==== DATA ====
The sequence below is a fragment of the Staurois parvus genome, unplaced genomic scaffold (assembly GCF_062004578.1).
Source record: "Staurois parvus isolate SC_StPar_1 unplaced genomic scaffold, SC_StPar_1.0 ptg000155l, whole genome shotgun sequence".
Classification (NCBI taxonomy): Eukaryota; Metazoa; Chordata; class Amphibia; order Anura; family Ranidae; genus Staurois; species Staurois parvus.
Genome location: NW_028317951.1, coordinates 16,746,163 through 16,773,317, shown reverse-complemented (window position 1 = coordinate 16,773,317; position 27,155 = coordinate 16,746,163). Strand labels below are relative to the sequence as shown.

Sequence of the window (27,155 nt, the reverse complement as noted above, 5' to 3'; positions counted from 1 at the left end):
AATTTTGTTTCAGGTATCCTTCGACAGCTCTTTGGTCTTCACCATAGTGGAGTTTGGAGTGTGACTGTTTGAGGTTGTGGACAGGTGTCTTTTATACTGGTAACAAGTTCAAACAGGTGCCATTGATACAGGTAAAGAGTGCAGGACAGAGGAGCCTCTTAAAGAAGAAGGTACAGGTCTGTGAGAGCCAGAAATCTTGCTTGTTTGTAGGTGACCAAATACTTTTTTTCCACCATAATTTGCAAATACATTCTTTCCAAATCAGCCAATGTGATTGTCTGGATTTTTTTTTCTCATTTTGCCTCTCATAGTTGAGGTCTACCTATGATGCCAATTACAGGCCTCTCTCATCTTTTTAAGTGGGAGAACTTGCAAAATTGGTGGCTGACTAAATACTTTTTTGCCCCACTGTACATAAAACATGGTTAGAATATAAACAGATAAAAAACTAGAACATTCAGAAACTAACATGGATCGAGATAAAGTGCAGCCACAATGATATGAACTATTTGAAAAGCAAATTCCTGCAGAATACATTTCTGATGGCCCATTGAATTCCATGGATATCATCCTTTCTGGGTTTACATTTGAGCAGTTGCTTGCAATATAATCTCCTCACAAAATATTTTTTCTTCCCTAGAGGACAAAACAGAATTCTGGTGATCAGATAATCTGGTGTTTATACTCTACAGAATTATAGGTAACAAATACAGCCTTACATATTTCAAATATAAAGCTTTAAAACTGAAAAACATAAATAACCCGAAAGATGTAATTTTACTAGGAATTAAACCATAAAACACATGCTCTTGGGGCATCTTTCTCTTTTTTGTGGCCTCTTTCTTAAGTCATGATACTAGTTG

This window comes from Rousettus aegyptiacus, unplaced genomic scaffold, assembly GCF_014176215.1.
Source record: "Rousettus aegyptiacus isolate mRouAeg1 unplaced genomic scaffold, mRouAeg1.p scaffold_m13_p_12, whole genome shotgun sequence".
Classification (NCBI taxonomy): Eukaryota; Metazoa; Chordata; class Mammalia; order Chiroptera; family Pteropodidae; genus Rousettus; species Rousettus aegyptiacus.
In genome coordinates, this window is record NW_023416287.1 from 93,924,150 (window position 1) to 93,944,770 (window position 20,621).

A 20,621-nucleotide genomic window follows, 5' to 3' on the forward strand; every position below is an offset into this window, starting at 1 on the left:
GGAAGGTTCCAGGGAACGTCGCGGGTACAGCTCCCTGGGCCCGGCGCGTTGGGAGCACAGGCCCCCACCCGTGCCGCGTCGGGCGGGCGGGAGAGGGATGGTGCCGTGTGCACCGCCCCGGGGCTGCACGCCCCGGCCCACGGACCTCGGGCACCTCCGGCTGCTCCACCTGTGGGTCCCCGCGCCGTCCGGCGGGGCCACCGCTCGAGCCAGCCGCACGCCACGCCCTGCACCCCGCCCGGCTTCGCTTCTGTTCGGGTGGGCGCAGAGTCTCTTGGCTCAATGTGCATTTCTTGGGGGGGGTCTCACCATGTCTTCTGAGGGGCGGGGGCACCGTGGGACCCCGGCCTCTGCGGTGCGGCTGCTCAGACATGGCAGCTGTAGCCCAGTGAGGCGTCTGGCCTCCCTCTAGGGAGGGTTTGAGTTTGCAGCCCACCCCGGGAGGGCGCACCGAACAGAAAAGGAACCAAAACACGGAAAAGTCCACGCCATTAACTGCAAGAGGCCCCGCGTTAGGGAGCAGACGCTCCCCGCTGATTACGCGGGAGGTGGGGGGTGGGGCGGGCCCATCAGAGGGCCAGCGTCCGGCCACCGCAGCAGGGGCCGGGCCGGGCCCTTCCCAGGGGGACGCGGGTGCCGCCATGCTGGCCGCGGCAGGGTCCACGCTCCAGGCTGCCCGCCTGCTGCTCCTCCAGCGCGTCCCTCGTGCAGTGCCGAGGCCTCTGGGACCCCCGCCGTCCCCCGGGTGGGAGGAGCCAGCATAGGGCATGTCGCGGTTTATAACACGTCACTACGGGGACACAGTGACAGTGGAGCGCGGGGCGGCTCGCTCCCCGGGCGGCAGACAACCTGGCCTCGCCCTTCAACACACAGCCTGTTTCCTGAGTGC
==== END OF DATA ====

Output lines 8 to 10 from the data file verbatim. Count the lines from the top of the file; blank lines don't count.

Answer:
Source record: "Rousettus aegyptiacus isolate mRouAeg1 unplaced genomic scaffold, mRouAeg1.p scaffold_m13_p_12, whole genome shotgun sequence".
Classification (NCBI taxonomy): Eukaryota; Metazoa; Chordata; class Mammalia; order Chiroptera; family Pteropodidae; genus Rousettus; species Rousettus aegyptiacus.
In genome coordinates, this window is record NW_023416287.1 from 93,924,150 (window position 1) to 93,944,770 (window position 20,621).